By Jan Morris
The author Jan Morris has led a unprecedented lifestyles. maybe her so much impressive paintings is that this sincere account of her ten-year transition from guy to girl - its pains and joys, its frustrations and discoveries.
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I thought it might calm my conflicts by feminizing my b o d y to some degree without the finality of surgery—a half-way solu tion, I thought, better than nothing if less t h a n enough. A meeting was arranged for m e with an endocrinologist in L o n d o n , and I came h o m e for the appointment from Italy. Since I suppose the event was a fateful one for m e , I can r e m e m b e r it with a particular clarity. L o n d o n was in that heightened version of itself that one always discovers w h e n one returns from abroad—the buses redder t h a n usual, the 43 taxi-drivers more Cockney, and everything more thickly infused with the p u n g e n c y that is L o n d o n ' s own.
T h e r e is something endearingly comic to the spectacle of your English gentleman, for example, forsaking the exquisite pleasures of his h o m e , his adoring wife, his dot ing children, his books and his pictures, his music a n d his wines, the inner resources of a magnificent education, the outer assets of a private income, for the apparently still m o r e compelling delights of an evening with a really rather blowsy tart in Paddington! It seems distinctly eccentric behaviour to m e , b u t I know from long experience that t h e gentlest of your male friends, the sweetest of your h u s b a n d s , is perfectly likely one evening to u p and do it.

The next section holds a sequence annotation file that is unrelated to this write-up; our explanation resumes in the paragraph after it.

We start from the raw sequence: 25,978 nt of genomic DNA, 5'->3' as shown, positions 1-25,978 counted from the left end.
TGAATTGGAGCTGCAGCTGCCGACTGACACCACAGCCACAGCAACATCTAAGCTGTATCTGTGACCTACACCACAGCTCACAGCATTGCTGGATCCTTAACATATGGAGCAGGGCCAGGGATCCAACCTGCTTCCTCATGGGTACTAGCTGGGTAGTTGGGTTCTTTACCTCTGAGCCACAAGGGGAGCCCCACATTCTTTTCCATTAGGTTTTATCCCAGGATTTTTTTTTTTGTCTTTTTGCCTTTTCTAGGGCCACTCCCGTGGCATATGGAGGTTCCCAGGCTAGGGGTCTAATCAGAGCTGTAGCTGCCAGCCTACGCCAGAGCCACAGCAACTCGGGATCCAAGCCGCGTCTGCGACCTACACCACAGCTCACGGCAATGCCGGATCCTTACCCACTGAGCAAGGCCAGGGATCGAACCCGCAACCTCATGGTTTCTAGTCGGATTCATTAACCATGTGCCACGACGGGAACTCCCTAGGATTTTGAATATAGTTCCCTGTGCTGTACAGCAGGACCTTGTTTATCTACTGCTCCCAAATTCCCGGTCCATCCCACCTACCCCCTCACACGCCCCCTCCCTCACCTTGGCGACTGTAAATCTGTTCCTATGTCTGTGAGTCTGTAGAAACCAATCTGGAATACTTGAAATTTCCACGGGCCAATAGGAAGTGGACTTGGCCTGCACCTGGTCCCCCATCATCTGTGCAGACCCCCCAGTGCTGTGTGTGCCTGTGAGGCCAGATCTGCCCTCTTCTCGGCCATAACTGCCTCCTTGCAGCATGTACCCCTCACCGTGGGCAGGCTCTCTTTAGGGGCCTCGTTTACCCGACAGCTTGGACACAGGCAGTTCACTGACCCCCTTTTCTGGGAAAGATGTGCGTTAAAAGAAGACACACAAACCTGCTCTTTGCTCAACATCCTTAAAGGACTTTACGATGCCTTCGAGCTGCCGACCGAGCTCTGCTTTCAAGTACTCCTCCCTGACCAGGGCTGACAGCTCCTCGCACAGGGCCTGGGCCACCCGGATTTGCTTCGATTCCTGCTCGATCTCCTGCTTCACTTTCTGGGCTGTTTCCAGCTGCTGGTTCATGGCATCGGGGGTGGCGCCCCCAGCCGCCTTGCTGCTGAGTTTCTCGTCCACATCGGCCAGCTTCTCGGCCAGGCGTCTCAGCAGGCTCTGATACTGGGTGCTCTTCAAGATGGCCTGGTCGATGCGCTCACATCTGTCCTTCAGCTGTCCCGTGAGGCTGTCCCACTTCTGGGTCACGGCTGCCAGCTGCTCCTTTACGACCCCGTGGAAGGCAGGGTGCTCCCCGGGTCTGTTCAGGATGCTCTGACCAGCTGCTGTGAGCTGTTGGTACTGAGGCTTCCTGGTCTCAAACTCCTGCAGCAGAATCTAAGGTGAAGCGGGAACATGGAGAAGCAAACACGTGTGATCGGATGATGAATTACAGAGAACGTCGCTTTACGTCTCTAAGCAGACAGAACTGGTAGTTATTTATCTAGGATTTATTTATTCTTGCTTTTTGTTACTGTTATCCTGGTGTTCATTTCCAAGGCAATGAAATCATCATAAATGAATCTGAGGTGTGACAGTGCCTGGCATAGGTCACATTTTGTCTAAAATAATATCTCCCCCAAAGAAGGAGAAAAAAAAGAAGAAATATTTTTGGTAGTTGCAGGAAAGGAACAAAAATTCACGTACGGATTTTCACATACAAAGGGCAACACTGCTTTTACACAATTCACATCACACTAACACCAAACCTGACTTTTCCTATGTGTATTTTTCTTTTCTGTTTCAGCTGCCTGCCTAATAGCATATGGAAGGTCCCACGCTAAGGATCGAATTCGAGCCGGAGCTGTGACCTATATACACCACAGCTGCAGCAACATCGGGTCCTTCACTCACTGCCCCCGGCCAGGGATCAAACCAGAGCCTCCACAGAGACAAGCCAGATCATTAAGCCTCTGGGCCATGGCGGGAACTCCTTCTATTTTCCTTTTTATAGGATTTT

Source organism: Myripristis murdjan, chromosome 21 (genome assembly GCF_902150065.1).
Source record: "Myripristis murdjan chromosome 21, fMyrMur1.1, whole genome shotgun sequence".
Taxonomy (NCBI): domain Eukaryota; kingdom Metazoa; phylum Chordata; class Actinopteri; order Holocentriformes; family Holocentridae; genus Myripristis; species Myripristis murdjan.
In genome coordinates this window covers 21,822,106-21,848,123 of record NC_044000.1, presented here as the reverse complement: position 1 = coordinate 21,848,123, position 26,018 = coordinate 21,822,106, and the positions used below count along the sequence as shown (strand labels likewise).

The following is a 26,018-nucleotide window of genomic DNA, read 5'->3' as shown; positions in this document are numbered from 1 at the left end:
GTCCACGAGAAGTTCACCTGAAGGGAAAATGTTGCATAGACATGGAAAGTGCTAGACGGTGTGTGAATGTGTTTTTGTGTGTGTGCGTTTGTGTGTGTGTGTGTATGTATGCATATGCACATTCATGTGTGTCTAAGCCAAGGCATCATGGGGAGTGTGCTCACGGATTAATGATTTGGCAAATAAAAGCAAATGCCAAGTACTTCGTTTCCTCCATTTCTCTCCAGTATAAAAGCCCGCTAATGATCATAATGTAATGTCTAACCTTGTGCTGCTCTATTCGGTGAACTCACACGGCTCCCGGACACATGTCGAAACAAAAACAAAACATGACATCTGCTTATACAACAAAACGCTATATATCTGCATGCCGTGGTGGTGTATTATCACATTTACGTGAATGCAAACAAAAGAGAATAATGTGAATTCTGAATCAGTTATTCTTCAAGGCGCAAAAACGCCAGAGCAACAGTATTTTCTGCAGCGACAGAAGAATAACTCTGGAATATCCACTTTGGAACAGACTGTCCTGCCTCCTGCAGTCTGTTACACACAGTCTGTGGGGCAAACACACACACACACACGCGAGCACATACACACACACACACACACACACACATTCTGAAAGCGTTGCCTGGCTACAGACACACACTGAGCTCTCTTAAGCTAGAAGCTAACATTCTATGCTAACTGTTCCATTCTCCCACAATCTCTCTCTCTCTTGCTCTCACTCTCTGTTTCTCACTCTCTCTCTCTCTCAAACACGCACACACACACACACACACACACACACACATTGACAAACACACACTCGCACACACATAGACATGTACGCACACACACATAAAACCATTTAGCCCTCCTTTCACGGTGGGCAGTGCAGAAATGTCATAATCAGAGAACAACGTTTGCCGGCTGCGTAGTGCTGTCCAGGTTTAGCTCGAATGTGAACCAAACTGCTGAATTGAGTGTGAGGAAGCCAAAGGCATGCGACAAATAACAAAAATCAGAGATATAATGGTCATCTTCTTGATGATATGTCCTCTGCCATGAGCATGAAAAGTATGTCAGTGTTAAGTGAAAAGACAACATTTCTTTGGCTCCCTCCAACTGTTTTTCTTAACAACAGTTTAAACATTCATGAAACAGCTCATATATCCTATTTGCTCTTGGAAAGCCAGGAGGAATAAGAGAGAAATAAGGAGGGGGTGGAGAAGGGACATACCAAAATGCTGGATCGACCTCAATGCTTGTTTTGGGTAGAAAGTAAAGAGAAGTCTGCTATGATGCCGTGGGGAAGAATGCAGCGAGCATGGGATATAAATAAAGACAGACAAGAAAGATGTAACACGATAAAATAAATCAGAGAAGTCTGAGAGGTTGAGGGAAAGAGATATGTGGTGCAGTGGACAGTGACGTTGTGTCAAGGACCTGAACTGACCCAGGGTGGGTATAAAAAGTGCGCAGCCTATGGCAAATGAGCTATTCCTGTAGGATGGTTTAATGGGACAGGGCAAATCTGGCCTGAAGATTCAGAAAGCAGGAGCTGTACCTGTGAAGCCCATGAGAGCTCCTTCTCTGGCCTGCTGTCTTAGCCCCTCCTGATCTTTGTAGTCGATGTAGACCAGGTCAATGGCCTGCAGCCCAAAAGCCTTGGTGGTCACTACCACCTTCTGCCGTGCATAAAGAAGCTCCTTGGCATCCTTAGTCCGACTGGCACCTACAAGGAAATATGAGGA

A n d while, as I say, in some ways I liked this observer's role, a n d came indeed to m a k e a profession of it, still I pined sometimes to b e a m e m b e r somewhere. Just as, in possessing these two landscapes of my childhood, I h a d felt myself to belong to neither, so I felt n o w that I belonged to n o segment of humanity. It is a fine thing to b e i n d e p e n d e n t in life, and a p r o u d sensation to know yourself u n i q u e : b u t a person w h o stands all o n his own, utterly detached from his fellows, m a y come to feel that reality itself is an illusion—just as the p o o r convicts of the 19th-century silence system, so isol ated from their comrades that they were never allowed to see or hear another soul for years at a time, sometimes lost all grasp of their own existences, a n d b e c a m e non-persons even to themselves.